Monday, December 5, 2022
HomeNFTTerror groups shift to emerging technology like NFTs to raise funds

Terror groups shift to emerging technology like NFTs to raise funds

According to a media report, the first terror-based NFT (Non-Fungible Token) has surfaced, underlining the revelation of NFT (Non-Fungible Token) recognizing Islamist militants for the assault on an Afghanistan mosque the previous month.

The NFT with the name ‘IS-NEWS #01’ highlights the image of the Islamic State. The NFT was brought down from Rarible and Opensea, a well-known NFT marketplace, but the NFT is still available on other platforms such as IPFS.

“This incident of terror community reflects the change in their strategy,” said ex-US senior intelligence officials. The senior official believes these terror groups are trying to avoid authorization and restrictions on fundraising activities by utilising technology like NFTs. 

As per researcher Raphael Gluck, this is more likely the terror community’s approach to trying things out rather than a fundraising attempt, considering that it wasn’t listed for purchase. Raphael Gluck further added, “It’s a lot of experiments… to track down ways of making content indestructible.”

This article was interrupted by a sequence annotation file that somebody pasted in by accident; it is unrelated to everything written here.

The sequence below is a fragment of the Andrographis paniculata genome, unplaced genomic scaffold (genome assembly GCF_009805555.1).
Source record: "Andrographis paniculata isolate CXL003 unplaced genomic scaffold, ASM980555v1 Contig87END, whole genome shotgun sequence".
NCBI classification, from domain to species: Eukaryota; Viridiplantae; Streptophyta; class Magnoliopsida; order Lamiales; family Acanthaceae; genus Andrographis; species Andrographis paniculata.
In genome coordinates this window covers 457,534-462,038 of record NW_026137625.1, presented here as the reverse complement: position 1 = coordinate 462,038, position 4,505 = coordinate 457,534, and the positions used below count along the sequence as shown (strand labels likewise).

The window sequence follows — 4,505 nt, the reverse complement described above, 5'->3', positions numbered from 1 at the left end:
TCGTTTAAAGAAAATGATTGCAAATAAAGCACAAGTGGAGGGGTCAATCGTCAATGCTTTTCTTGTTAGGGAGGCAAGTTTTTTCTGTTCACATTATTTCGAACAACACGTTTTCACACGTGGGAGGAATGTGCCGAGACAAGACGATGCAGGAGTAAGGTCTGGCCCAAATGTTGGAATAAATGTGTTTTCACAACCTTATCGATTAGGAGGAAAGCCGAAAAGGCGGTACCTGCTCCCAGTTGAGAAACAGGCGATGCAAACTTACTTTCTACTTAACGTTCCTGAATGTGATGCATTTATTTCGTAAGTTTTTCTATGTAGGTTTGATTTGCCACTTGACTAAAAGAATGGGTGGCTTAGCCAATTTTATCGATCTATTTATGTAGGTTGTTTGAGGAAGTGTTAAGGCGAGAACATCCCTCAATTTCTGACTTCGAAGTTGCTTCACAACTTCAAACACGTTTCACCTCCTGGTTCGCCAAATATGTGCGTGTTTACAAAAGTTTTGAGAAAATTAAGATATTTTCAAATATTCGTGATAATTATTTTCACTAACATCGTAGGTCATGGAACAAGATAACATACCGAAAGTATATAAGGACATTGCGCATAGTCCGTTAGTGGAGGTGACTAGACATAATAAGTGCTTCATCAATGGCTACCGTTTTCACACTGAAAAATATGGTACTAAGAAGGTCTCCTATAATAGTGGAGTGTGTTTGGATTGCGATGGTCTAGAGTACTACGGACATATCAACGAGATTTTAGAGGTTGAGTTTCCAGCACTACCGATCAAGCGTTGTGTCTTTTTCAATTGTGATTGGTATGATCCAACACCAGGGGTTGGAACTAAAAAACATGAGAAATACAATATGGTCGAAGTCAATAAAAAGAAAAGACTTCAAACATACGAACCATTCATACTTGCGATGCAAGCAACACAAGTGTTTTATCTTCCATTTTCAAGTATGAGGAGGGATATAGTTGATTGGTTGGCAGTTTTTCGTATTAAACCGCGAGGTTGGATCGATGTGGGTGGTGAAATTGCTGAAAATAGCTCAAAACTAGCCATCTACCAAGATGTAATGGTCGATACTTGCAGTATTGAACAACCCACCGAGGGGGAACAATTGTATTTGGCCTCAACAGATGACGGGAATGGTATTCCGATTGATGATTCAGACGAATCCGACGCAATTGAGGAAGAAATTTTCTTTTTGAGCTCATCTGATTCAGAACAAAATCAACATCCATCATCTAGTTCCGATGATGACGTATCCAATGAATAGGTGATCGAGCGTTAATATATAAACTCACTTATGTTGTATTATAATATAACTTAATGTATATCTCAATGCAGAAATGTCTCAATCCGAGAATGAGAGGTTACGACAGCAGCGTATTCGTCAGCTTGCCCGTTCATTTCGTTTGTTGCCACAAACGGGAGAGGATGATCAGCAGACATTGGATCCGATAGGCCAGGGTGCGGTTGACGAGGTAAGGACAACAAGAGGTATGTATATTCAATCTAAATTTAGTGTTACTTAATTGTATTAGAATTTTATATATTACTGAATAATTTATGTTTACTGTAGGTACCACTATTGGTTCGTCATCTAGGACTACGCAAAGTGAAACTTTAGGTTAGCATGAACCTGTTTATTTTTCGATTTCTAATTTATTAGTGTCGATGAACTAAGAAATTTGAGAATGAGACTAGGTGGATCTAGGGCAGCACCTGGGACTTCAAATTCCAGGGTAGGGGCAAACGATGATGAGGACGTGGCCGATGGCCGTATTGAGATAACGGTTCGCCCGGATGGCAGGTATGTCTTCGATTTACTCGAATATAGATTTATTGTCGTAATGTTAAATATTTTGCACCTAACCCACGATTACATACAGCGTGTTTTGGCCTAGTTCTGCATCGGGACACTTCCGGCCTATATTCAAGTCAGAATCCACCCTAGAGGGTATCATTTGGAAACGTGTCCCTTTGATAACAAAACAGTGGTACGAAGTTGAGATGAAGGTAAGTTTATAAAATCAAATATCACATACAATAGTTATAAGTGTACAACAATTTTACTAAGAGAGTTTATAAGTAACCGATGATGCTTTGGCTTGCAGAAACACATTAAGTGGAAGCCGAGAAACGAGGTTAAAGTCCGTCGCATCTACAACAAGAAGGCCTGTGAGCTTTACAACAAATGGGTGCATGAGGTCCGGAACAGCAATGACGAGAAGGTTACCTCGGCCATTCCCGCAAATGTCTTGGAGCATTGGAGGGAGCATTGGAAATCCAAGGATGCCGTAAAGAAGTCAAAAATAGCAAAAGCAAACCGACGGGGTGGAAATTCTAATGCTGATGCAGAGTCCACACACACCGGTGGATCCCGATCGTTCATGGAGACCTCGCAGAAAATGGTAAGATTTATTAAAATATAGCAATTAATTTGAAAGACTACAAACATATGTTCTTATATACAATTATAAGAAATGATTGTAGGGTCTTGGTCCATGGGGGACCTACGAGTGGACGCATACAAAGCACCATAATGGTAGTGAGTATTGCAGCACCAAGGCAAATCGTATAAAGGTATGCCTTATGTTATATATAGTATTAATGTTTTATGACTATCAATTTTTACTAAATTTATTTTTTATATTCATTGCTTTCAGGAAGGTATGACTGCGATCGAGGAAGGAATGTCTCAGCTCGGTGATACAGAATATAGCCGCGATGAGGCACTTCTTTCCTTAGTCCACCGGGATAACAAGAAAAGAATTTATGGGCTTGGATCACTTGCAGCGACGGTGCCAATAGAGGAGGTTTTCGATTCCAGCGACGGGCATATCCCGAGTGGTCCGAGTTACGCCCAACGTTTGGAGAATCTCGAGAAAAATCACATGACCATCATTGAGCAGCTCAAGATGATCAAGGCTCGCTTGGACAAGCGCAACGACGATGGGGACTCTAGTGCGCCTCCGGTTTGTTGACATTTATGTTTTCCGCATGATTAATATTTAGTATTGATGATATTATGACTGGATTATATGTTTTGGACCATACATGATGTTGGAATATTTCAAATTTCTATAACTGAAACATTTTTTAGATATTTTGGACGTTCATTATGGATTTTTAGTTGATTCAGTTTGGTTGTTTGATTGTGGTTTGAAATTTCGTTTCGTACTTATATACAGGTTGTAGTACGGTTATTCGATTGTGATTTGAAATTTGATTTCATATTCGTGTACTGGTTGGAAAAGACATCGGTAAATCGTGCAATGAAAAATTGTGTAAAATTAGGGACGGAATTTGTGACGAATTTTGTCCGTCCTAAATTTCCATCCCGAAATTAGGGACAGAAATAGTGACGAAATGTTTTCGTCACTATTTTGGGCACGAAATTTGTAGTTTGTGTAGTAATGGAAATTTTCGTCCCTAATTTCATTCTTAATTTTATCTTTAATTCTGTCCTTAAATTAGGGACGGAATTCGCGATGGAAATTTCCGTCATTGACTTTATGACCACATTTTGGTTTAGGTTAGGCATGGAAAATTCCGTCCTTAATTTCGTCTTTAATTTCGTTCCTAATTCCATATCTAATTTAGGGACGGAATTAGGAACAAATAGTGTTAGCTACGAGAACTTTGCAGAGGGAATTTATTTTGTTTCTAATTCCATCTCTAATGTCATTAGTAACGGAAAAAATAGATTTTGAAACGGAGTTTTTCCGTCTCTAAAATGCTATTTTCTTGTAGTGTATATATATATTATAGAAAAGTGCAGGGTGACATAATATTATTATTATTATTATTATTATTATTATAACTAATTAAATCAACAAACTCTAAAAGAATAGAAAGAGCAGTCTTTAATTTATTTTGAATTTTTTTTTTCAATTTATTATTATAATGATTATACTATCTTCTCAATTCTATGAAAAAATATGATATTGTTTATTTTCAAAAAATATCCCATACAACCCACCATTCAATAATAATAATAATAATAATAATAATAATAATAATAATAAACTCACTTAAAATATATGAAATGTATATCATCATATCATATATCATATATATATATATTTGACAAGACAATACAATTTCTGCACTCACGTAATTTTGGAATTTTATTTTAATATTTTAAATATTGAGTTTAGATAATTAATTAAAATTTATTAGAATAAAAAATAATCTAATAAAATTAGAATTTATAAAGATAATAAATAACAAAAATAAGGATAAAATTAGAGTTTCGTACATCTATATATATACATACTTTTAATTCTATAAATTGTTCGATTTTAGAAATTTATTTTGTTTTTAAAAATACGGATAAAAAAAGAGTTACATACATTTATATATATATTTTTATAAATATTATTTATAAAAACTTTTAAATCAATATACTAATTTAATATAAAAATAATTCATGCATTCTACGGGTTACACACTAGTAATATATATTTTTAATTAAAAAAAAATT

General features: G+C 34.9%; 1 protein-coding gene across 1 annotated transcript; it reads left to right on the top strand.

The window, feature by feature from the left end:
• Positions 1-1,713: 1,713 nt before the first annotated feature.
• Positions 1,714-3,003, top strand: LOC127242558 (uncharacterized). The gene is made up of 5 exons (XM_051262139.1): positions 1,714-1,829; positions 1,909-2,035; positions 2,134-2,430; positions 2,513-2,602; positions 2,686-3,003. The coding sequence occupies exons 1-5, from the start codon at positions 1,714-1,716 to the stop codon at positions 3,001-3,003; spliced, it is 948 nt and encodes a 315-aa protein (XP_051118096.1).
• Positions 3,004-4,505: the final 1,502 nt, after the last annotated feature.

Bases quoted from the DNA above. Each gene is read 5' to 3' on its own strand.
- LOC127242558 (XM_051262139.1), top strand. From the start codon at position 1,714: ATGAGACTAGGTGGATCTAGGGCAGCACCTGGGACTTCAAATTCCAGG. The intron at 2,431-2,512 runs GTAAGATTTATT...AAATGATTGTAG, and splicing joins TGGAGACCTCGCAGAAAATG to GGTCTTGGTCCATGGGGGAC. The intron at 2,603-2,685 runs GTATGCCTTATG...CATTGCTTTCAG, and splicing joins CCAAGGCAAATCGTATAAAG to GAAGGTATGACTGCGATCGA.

The ex-federal intelligence analyst said to an online media reporter that bringing down the NFT would be a challenging task because of its “censorship-proof” nature.

Fear bunches depend largely on publicity to collect funds and help with their tasks, but expanding sanctions have restricted access to such exercises. Security specialists are currently worried about NFTs arising as another way for dread gatherings like the Islamic State to get the message out and gather donations.

The incident has drawn attention from controllers, which isn’t uplifting news for the crypto industry given that it is under heavy investigation following the breakdown of Terra.

This might be the first event including NFTs in terror-based activity, but the utilisation of digital currencies by terror groups has raised concerns in many nations. Recently, Israeli specialists seized 30 crypto-wallets from exchange accounts related to the Palestinian militant group Hamas.

Israeli authorities asserted that the seized accounts were reportedly being utilized by Hamas to finance dread missions against their country.

However, the Coinbase report revealed that transactions-related to terror activity comprise less than 0.5% of all unlawful volume in crypto.

Last year, the Financial Sector Innovation Policy Roundtable held by the U.S. Treasury Department noticed the role of digital currencies as a “device to back psychological warfare.” It begged legislators and controllers across the board to team up on strategies that would restrict the utilization of crypto in terror fundraising and other things.

Before this year, the European Union passed another regulation to reinforce the European system to battle illegal transactions. When it comes to tracking crypto transactions, cryptocurrency transactions come under the same guidelines as traditional cash transfers under the new regulation to avert terrorist funding, tax evasion, etc.

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